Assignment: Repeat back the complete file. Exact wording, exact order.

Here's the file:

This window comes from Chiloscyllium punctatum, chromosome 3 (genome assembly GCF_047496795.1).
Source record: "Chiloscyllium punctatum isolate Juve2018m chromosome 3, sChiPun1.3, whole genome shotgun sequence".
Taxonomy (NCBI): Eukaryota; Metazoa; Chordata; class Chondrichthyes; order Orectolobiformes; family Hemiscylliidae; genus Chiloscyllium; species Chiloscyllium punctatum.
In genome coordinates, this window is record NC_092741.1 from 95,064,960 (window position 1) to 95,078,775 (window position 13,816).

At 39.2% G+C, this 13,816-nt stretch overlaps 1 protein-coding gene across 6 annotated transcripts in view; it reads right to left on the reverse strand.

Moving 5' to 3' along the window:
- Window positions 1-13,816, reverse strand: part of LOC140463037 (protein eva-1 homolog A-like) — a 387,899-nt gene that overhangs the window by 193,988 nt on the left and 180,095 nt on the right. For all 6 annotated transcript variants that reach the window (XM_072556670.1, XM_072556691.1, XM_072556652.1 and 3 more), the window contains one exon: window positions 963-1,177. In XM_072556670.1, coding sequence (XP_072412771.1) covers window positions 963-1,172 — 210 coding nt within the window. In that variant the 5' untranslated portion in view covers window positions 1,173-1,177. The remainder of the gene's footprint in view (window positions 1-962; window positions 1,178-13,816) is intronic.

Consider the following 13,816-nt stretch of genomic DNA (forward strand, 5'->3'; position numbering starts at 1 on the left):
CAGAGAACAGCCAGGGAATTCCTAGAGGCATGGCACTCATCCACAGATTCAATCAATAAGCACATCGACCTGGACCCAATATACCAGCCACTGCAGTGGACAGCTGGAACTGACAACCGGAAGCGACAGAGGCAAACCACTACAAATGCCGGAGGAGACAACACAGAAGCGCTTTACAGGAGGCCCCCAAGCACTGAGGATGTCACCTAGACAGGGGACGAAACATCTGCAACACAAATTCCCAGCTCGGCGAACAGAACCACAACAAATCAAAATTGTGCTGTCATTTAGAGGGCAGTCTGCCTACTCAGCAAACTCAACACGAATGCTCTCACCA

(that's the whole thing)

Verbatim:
This window comes from Chiloscyllium punctatum, chromosome 3 (genome assembly GCF_047496795.1).
Source record: "Chiloscyllium punctatum isolate Juve2018m chromosome 3, sChiPun1.3, whole genome shotgun sequence".
Taxonomy (NCBI): Eukaryota; Metazoa; Chordata; class Chondrichthyes; order Orectolobiformes; family Hemiscylliidae; genus Chiloscyllium; species Chiloscyllium punctatum.
In genome coordinates, this window is record NC_092741.1 from 95,064,960 (window position 1) to 95,078,775 (window position 13,816).

At 39.2% G+C, this 13,816-nt stretch overlaps 1 protein-coding gene across 6 annotated transcripts in view; it reads right to left on the reverse strand.

Moving 5' to 3' along the window:
- Window positions 1-13,816, reverse strand: part of LOC140463037 (protein eva-1 homolog A-like) — a 387,899-nt gene that overhangs the window by 193,988 nt on the left and 180,095 nt on the right. For all 6 annotated transcript variants that reach the window (XM_072556670.1, XM_072556691.1, XM_072556652.1 and 3 more), the window contains one exon: window positions 963-1,177. In XM_072556670.1, coding sequence (XP_072412771.1) covers window positions 963-1,172 — 210 coding nt within the window. In that variant the 5' untranslated portion in view covers window positions 1,173-1,177. The remainder of the gene's footprint in view (window positions 1-962; window positions 1,178-13,816) is intronic.

Consider the following 13,816-nt stretch of genomic DNA (forward strand, 5'->3'; position numbering starts at 1 on the left):
CAGAGAACAGCCAGGGAATTCCTAGAGGCATGGCACTCATCCACAGATTCAATCAATAAGCACATCGACCTGGACCCAATATACCAGCCACTGCAGTGGACAGCTGGAACTGACAACCGGAAGCGACAGAGGCAAACCACTACAAATGCCGGAGGAGACAACACAGAAGCGCTTTACAGGAGGCCCCCAAGCACTGAGGATGTCACCTAGACAGGGGACGAAACATCTGCAACACAAATTCCCAGCTCGGCGAACAGAACCACAACAAATCAAAATTGTGCTGTCATTTAGAGGGCAGTCTGCCTACTCAGCAAACTCAACACGAATGCTCTCACCA